RTÉ HAS RECEIVED 847 complaints about the Saturday Night Show in the past three days.
The complaints refer to the Rory O’Neill, aka Panti, controversy. Although a breakdown was not provided, it is understood the majority of the complaints relate to an apology issued last weekend.
On Saturday’s show, presenter Brendan O’Connor said:
Now, on the Saturday night show two weeks ago comments were made by a guest suggesting the journalist and broadcaster John Waters, Breda O’Brien and some members of the Iona Institute are homophobic. These are not the views of RTÉ and we would like to apologise for any upset or distress caused to the individuals named or identified. It is an important part of democratic debate that people must be able to hold dissenting views on controversial issues.
The comments he mentions were made by O’Neill during a segment of his interview about gay rights.
A spokesperson confirmed that the 847 complaints were received by email and “the majority in the last three days”.
“RTÉ continues to focus on speedy responses to complainants,” a short statement concluded.
The episode of the Saturday Night Show that featured the interview with O’Neill was removed from the RTÉ Player for a period of time. When it was replaced, part of O’Neill’s interview had been cut short, with legal concerns cited as the reason.
TheJournal.ie has learned that the Saturday Night Show is now planning a debate about homophobia to air this weekend.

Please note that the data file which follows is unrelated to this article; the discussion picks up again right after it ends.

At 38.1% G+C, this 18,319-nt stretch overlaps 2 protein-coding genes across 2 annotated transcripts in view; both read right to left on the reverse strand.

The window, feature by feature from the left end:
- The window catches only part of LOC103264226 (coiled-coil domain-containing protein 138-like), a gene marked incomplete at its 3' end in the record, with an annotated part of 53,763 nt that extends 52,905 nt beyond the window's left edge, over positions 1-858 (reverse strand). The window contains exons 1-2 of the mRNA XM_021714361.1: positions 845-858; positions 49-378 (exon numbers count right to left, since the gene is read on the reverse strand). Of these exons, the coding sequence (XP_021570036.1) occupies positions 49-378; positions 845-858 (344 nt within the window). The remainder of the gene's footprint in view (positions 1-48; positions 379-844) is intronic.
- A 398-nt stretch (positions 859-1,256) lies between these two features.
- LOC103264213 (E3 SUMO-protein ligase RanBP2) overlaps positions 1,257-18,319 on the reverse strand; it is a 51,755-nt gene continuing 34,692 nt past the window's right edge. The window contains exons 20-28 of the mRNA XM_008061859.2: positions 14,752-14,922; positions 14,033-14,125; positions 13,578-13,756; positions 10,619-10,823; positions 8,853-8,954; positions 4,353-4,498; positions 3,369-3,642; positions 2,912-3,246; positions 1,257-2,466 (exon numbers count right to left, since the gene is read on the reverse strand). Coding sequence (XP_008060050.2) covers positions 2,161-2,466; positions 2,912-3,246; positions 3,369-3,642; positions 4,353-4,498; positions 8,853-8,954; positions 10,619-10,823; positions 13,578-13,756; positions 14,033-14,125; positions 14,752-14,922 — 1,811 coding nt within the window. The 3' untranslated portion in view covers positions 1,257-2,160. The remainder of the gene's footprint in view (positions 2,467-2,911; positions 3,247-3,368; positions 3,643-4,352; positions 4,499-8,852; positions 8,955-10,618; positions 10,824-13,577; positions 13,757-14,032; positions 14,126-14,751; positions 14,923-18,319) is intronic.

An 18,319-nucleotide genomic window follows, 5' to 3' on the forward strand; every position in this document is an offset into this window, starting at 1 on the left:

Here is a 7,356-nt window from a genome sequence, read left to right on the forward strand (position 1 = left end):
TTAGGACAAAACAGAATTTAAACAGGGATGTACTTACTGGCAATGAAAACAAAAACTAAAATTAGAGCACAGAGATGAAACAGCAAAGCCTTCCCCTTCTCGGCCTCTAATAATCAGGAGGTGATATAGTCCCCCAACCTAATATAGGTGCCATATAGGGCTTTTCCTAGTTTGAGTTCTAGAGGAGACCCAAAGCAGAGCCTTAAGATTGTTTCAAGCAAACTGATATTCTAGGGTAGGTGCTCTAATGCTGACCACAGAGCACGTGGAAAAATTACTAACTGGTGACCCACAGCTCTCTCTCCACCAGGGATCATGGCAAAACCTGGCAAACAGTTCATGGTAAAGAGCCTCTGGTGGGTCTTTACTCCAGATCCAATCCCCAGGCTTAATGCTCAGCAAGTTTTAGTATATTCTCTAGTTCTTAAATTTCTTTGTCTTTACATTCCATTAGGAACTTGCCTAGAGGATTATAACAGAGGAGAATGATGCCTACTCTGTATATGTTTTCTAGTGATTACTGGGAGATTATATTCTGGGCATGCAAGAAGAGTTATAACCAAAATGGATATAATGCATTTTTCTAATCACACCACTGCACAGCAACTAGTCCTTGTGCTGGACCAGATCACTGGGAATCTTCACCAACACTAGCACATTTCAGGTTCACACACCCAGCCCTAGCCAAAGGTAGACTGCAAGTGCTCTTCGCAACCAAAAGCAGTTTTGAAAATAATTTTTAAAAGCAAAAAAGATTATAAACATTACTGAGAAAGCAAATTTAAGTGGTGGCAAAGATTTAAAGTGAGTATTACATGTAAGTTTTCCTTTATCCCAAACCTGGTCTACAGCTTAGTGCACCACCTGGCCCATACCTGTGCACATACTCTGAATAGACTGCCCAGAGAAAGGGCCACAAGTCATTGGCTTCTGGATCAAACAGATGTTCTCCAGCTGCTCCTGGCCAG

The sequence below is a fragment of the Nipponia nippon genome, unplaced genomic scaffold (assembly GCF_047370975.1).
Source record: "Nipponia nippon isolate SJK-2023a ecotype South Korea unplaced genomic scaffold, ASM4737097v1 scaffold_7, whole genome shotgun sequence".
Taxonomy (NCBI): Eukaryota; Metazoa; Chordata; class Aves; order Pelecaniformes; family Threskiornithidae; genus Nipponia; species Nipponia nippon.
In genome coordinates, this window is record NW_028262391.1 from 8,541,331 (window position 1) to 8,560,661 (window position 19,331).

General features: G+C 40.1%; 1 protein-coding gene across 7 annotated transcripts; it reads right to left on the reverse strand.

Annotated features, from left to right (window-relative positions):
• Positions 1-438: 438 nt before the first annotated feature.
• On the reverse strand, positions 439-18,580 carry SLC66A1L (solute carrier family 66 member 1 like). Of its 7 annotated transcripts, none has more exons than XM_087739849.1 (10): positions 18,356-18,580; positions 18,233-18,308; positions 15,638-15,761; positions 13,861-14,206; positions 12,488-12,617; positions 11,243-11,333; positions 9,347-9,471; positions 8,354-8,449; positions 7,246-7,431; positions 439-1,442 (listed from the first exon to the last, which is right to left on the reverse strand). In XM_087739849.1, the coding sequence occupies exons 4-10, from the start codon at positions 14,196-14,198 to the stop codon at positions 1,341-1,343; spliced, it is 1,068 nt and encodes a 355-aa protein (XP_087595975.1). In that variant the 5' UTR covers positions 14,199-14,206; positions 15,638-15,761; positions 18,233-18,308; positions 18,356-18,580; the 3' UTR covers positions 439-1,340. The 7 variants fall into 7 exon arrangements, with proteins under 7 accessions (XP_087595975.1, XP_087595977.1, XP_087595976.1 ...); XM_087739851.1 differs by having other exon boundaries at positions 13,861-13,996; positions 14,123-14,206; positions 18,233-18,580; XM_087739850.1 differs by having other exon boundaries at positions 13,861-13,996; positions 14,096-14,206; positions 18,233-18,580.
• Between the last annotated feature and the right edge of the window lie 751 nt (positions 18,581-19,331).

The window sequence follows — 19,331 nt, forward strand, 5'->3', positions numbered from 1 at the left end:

There has been a reaction from the wider political community to the affair today, with John Lyons confirming that his Topical Issue on RTÉ’s reported compensation to Iona Institute members was not selected today.
He said that Parliamentary Questions on the matter have been tabled and the Topical Issue resubmitted for Tuesday. Independent Catherine Murphy, who wrote for TheJournal.ie this morning, has also submitted questions to Pat Rabbitte.
Senator Averil Power has also asked for the Minister for Communications to appear before the Seanad to advise how much was paid to the Iona Institute.
She said that there were “more appropriate” remedies available, including a “right to reply”.
(Thanks to It Only Encourages Them for the video)
Power’s Fianna Fáil colleague Jim Walsh disagreed with her stance, and raised concerns about a “hate campaign” being waged on Twitter against the organisation. He said the Iona Institute is not homophobic.
(Thanks again to It Only Encourages Them for the video)